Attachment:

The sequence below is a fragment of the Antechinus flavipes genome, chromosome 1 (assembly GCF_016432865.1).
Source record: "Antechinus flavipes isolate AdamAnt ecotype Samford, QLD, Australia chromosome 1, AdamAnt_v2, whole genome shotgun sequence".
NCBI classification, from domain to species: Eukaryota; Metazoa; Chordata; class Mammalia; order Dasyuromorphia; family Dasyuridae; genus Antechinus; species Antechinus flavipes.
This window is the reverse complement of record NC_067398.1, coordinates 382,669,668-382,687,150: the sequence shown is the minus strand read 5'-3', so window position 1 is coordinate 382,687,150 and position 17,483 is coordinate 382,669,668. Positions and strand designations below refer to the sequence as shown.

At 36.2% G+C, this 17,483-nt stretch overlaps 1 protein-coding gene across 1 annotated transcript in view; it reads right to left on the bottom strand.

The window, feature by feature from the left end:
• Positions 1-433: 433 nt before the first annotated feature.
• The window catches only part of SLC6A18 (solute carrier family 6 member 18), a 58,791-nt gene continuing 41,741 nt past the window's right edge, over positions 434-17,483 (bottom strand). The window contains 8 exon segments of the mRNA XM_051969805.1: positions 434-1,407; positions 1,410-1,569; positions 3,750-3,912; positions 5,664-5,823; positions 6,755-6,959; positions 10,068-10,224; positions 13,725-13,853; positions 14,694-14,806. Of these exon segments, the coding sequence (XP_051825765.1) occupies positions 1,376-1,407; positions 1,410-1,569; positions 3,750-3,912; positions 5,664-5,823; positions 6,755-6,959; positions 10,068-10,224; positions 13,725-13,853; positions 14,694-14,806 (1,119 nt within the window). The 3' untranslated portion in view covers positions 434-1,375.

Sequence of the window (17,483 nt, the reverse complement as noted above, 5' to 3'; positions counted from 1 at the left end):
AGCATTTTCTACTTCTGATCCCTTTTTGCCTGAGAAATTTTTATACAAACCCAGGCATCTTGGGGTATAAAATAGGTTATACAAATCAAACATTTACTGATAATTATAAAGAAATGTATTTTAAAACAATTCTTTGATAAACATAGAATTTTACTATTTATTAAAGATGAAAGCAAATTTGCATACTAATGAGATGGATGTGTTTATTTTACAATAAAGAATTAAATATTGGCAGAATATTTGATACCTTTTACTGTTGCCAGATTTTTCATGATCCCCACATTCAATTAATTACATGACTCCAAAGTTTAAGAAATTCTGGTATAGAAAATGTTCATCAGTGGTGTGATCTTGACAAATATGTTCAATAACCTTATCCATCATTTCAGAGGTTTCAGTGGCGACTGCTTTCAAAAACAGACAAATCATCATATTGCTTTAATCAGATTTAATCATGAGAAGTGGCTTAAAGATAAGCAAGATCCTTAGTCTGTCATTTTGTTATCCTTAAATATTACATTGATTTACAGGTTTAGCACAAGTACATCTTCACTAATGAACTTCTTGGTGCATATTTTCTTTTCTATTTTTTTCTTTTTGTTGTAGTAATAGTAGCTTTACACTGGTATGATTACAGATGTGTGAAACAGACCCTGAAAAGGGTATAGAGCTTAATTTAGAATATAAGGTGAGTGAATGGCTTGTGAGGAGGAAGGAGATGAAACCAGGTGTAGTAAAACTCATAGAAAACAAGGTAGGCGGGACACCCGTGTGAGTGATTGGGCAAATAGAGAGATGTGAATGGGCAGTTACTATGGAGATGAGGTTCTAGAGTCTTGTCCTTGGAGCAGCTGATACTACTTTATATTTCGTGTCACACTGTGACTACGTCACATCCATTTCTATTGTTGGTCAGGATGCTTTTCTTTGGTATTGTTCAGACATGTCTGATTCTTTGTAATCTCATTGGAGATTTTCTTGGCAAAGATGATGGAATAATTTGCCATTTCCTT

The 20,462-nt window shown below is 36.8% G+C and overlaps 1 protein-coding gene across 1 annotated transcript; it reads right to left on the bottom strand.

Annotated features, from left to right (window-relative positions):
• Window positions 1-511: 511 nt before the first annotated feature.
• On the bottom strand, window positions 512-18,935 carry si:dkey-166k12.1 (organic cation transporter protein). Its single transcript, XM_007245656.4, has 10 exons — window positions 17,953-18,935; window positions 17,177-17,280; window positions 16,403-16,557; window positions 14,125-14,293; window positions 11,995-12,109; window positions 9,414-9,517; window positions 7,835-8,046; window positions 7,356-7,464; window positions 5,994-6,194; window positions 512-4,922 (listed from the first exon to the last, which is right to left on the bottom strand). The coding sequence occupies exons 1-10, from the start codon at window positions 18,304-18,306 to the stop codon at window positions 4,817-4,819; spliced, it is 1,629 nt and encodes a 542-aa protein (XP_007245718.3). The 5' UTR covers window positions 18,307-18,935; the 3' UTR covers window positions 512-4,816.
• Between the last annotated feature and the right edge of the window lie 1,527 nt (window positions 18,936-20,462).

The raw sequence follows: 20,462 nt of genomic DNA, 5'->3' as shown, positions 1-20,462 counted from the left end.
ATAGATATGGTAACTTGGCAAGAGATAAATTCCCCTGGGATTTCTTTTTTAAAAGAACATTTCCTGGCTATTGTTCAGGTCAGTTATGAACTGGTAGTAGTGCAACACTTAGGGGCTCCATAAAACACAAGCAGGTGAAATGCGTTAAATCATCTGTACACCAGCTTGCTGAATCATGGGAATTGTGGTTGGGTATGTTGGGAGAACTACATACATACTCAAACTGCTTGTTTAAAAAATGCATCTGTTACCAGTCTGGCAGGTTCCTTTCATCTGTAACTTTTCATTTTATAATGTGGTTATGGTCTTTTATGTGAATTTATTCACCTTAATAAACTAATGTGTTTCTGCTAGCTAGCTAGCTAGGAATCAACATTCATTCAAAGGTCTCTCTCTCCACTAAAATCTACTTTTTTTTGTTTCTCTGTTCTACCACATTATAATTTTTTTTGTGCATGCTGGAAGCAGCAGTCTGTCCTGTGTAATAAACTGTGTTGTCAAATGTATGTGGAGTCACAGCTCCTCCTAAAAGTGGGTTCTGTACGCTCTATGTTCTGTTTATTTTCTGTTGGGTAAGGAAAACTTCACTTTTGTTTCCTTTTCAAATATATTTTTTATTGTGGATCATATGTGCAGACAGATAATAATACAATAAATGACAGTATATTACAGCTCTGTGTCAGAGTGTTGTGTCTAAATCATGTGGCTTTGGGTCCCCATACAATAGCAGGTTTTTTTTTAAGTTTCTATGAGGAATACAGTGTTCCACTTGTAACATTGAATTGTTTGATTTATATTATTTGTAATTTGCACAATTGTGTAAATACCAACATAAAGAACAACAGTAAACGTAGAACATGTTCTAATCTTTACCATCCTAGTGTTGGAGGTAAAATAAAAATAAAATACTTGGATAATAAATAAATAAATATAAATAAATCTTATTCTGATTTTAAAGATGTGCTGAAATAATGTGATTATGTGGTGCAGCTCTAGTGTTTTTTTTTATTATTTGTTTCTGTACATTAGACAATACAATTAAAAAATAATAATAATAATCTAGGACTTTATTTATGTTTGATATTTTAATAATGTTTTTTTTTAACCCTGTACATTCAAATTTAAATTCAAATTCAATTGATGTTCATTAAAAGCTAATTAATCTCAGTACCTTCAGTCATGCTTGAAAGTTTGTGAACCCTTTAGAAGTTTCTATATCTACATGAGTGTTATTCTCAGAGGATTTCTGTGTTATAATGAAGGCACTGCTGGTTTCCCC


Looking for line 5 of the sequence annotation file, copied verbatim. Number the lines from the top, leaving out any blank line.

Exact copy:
At 36.2% G+C, this 17,483-nt stretch overlaps 1 protein-coding gene across 1 annotated transcript in view; it reads right to left on the bottom strand.